Then to justify shifting the final set mechanically, we introduced a brand-new villain, the Eldrazi. While Rise of the Eldrazi is flavorfully remembered for its deep and interesting Draft environment, the set itself got only a lukewarm reception by players. So in choosing to return to Zendikar, we picked up the cliffhanger of the original block and then focused on the aspect of the plane that the players liked less. Battle for Zendikar was too much Rise of the Eldrazi and not nearly enough Zendikar. We plan to one day return to Zendikar for a third visit, and I plan to not repeat that mistake next time.

  • There were too many Eldrazi

Some things are good in quantity and some things are not. I like the Eldrazi as a villain, but I think they work best in small doses. Giant, unfathomable world-eating aliens are cool characters, but they're very difficult to make compelling cards out of when you have to make more than a handful. A lot of the problems we had in design centered around trying to solve issues (how to make a set filled with Eldrazi) that we shouldn't have ever had in the first place. I should note that the idea to focus the block on a war between the Eldrazi and the Zendikari was my idea, so I'm trying to own up to the fact that, at the core of this design, I made a fundamental mistake.

  • Players don't like "marker" mechanics

One of the challenges with bringing back the Eldrazi was finding a way to mechanically reference them. The creatures all shared the Eldrazi creature type, but there were also a lot of spells we wanted flavored as Eldrazi. Last time around we used the tribal card type, but as we've chosen not to use that any more, we needed to find a new answer.

That answer was colorlessness. The problem was we didn't want to usurp the color pie for developmental reasons, so we came up with devoid. Originally, devoid wasn't supposed to even be a mechanic. The color indicator, frame, and mana cost were supposed to convey how the cards worked. Playtesting showed it didn't, and we ended up creating the devoid mechanic to make it clear.

Here's the interesting thing. Players enjoyed the "colorless matters" theme, but they didn't like devoid, the thing that made the theme possible. I spent a lot of time digging into it, and the problem boiled down to one issue—devoid didn't do anything. It was what we call a "marker" mechanic, in that its role was mostly to mark a subset of cards so the set could mechanically care about them. The problem was it didn't match the expectation of what a mechanic is.

Interestingly, I believe the correct answer would have been to remove the devoid keyword and just write out what was the reminder text (tweaked slightly for rules purposes) on each card. This would have kept the public from thinking of it as a mechanic and thus removing the "it doesn't do anything" issue. This is a very important lesson moving forward because as Magic slowly uses up every element of the card already naturally marked, we have to figure out how to create "marker" technology that doesn't run into the "it doesn't do anything" problem.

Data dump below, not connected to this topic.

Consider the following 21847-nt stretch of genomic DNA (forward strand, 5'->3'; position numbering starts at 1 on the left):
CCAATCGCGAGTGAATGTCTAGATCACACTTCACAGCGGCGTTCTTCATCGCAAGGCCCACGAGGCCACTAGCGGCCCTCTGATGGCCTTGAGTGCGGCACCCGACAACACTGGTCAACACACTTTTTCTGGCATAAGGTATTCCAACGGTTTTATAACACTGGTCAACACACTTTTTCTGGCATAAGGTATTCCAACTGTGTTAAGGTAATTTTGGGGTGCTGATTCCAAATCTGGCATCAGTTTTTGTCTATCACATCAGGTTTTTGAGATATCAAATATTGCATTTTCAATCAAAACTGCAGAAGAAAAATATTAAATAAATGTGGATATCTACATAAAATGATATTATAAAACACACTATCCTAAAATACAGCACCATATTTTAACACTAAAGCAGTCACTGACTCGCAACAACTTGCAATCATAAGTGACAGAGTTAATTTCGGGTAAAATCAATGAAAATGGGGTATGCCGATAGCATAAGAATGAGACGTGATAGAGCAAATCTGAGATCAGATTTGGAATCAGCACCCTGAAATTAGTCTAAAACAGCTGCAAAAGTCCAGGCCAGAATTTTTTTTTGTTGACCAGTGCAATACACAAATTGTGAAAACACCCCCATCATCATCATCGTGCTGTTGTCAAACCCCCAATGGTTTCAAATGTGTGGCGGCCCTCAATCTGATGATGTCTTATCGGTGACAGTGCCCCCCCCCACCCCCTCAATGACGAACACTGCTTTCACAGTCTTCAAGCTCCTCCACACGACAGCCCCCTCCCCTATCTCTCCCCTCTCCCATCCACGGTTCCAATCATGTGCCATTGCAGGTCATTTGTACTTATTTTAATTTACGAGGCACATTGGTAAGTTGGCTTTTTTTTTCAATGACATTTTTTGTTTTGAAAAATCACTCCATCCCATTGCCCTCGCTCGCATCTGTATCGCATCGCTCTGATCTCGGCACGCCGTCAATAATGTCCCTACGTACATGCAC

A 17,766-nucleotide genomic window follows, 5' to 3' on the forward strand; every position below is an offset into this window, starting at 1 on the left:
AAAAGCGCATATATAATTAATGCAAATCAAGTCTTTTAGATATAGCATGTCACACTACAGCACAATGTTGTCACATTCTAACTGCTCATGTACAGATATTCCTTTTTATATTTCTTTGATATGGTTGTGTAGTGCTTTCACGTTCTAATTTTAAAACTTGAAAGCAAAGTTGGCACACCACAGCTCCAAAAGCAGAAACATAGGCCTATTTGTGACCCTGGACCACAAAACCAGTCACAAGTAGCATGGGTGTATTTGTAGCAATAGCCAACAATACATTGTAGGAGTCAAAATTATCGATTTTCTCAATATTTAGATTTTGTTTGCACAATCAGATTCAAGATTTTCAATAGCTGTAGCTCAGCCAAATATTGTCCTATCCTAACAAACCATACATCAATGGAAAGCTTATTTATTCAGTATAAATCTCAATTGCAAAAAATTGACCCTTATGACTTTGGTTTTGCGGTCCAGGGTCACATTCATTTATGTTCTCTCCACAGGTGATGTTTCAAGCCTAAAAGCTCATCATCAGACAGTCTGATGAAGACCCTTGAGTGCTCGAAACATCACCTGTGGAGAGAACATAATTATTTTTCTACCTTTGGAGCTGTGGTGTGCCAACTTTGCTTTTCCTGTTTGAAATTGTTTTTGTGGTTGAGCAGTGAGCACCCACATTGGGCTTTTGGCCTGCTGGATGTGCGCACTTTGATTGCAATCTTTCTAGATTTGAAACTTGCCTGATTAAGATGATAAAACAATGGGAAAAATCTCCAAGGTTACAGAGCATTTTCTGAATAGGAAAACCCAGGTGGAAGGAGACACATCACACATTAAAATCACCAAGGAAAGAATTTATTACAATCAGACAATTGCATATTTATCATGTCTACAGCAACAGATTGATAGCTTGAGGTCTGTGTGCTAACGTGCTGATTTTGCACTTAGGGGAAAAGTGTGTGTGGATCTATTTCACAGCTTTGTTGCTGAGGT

• The colorless mana symbol should have started in Battle for Zendikar

We made a conscious decision to hold back the introduction of the colorless mana symbol until the set that made it mechanically relevant came out. The result of this decision is that we had cards that looked different but functioned similarly in the same Limited environment. I believe that decision was a mistake, and was one of the contributing factors that made the new colorless mana symbol harder to learn than it needed to be. In the future, we should start new ongoing things for Magic (that is, things we plan to introduce and then keep doing in every set) at the beginning of a block and not partway through.

  • Our hit rate for mechanics was too low

Processing/exile-matters, ingest, rally, and devoid from Battle for Zendikar all did okay in market research, but our goals are to do better than "okay." Converge from Battle for Zendikar and support and cohort from Oath of the Gatewatch did poorly. We definitely had some successes, as I listed above, but overall, our hit rate for the mechanics in this block was lower than I like to see. As design is primarily responsible for mechanics, I take full blame for this. I've spent a lot of time looking back at each of the mechanics and all the feedback we've gotten on them to understand where there was room for improvement. Design is committed to keeping the average quality of our mechanics high.


Shadows over Innistrad block

HIGHLIGHTS

  • We did Eldrazi correctly

It is liberating, when you do something wrong, to then watch yourself do it right. Shadows over Innistrad block found the proper way to use Eldrazi effectively. The first set was a mystery where the Eldrazi were just hinted at, and then Eldritch Moon found a way to integrate the Eldrazi in low numbers that reinforced their feel and was something we could execute cleanly and efficiently on cards.

  • We focused on the right part of original Innistrad block